This website does not provide legal advice.  It is for informational purposes only. Please do not act or refrain from acting based on anything you read on this site. The information contained in this web site, article or link may be outdated, incorrect or not applicable; it is your obligation to confirm the accuracy. Using this site or communicating with Law Office of D.L. Drain, or any agent/employee of our firm, through this site does not form an attorney/client relationship. This site is legal advertising. Please review the full disclaimer for more information.

It is very important that you obtain legal advice from an experienced attorney regarding your particular situation. Consultation before you take action will certainly cost you less than it will cost to fix your unintentional errors.

PRACTICE OF LAW

IMPORTANT: THIS FIRM MAKES NO REPRESENTATIONS AS TO THE ACCURACY OR CURRENT STATUS OF ANY LAW, CASE, ARTICLE OR PUBLICATION CITED HEREIN OR LINKED TO.  WARNING – SOME OF THESE REFERENCES ARE PRE-BAPCPA.

Prof. Nancy Rapoport told ABI that “the definition works pretty well, because any time someone takes legal concepts and uses them to analyze a client’s issues, it is the practice of law, in my book.” She went on to say, “it cuts through all of the minor variations and makes the basic rule clear, though the application of that rule in all situations is still tricky.”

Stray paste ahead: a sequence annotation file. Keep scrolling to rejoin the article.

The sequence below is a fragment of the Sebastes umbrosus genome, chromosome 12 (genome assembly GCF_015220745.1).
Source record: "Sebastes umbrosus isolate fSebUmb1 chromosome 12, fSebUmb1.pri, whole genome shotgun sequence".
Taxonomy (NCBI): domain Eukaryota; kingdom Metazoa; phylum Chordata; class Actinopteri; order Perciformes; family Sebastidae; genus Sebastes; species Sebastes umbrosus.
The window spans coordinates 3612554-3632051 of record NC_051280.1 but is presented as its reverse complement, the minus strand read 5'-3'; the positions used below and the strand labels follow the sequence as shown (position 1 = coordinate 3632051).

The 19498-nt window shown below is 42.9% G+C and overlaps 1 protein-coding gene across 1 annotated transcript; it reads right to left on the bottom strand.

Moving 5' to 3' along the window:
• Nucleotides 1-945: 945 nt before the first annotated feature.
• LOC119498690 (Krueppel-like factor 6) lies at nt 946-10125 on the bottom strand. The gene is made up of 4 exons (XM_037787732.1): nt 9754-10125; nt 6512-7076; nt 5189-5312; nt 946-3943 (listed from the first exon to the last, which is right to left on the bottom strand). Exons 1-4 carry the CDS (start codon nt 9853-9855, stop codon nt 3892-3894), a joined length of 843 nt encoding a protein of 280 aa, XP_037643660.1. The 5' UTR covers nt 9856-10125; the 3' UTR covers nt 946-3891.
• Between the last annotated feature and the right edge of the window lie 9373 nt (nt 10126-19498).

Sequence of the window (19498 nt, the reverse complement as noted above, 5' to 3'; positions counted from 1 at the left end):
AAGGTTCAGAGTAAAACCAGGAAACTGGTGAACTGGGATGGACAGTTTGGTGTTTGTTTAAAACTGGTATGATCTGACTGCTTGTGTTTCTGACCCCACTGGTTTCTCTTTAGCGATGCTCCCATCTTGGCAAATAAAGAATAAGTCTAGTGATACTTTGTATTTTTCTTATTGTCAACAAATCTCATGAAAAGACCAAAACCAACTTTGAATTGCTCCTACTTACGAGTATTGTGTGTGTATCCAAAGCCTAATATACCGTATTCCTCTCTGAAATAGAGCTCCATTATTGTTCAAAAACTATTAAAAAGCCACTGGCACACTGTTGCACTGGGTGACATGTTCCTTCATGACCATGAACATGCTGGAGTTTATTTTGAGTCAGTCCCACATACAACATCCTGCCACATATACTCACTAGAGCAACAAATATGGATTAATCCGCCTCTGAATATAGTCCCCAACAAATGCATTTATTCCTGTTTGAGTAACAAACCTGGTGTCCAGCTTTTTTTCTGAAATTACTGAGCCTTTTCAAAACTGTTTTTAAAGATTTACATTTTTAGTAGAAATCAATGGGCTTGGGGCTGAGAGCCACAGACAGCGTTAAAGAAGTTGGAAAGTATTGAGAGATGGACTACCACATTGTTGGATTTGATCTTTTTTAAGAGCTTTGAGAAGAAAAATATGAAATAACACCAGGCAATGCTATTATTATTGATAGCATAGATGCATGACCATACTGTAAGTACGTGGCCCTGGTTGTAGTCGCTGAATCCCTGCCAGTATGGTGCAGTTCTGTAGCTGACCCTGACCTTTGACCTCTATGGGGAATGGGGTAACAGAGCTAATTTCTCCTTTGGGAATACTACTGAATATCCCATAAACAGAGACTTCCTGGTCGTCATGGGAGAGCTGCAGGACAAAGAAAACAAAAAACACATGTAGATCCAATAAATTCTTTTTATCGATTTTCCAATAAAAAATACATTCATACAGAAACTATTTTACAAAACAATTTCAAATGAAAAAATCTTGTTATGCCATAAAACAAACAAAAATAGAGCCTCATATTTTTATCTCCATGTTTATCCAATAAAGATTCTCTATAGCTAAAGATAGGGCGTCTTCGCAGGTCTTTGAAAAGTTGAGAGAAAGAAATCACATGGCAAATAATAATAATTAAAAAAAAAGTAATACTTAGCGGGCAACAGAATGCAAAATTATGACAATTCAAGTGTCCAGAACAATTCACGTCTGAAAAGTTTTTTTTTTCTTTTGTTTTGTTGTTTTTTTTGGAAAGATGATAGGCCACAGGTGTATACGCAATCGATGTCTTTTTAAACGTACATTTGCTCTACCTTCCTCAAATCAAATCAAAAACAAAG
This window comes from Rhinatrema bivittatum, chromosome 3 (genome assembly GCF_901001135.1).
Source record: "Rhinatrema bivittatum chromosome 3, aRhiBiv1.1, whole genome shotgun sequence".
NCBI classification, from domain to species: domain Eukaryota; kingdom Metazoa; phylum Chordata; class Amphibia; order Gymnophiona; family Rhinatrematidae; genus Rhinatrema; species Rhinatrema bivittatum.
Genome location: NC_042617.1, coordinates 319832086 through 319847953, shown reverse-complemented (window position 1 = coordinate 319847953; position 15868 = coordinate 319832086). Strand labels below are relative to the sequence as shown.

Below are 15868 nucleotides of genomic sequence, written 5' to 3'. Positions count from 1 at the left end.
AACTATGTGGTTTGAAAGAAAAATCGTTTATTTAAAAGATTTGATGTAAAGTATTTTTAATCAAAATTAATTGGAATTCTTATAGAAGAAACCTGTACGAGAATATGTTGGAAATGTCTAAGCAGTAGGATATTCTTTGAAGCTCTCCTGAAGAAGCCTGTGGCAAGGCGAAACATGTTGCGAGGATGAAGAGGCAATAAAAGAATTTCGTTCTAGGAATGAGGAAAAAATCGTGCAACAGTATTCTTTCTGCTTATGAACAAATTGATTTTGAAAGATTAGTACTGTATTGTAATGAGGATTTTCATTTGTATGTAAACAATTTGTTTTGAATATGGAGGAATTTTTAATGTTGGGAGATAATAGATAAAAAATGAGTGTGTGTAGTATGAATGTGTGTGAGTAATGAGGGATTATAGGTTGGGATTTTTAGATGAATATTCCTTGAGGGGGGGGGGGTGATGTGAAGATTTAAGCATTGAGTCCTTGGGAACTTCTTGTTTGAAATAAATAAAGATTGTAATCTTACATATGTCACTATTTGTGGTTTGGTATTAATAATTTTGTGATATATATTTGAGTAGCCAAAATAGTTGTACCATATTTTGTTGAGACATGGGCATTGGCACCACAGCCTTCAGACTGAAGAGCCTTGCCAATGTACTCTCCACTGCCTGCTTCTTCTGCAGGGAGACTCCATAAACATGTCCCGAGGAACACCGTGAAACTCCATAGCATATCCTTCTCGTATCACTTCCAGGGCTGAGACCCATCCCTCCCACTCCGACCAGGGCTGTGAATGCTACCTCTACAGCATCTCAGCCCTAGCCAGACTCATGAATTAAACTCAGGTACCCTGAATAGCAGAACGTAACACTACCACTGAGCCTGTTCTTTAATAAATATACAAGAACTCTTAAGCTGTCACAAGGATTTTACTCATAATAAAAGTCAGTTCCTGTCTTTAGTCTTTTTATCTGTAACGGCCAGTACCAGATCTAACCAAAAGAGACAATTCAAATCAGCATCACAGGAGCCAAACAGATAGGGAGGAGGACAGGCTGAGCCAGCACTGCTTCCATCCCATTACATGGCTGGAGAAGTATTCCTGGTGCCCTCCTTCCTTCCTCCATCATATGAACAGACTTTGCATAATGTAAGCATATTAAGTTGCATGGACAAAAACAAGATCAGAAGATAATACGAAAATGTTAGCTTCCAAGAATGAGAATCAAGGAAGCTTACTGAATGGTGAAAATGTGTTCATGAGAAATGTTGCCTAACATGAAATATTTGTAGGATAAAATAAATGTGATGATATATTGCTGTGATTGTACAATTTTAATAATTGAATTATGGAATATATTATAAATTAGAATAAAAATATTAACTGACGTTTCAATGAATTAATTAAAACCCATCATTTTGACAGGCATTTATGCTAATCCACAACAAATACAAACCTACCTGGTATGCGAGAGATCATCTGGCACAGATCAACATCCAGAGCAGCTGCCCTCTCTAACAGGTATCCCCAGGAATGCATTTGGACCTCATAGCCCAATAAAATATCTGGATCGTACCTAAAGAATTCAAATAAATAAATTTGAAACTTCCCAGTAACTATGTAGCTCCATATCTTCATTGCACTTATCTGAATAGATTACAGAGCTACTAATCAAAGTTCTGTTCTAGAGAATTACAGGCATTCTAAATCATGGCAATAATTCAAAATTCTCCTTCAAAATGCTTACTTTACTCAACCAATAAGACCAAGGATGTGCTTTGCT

Prof. Rapoport said there should not be “one rule for Big Law and another for consumer firms.”

Mortgage-assistance relief services not “the practice of law”

Consumer Financial Protection Bureau v Consumer First Legal Group, LLC, 19-3396 US Ct Appeals, 7th Cir.  7/23/21) The financial crisis of 2007–2008 sent shock waves throughout the national economy. Perhaps nowhere were the effects felt harder than in the residential mortgage sector. According to one source, more than seven million homes entered foreclosure between 2007 and 2010. See S. Rep. No. 111-176, at 39 (2010). This appeal concerns the rules that apply to mortgage-assistance relief services. The question is whether the Consumer Financial Protection Bureau (“the Bureau”) correctly declined to treat two high-volume, national law practices under the rules governing lawyers, and thus whether the stiff penalties that were imposed on the firms (and their principals) can stand. We conclude that the Bureau’s decision that the firms and lawyers were not engaged in the practice of law was supported by the record, but that further proceedings are necessary on the issue of remedies.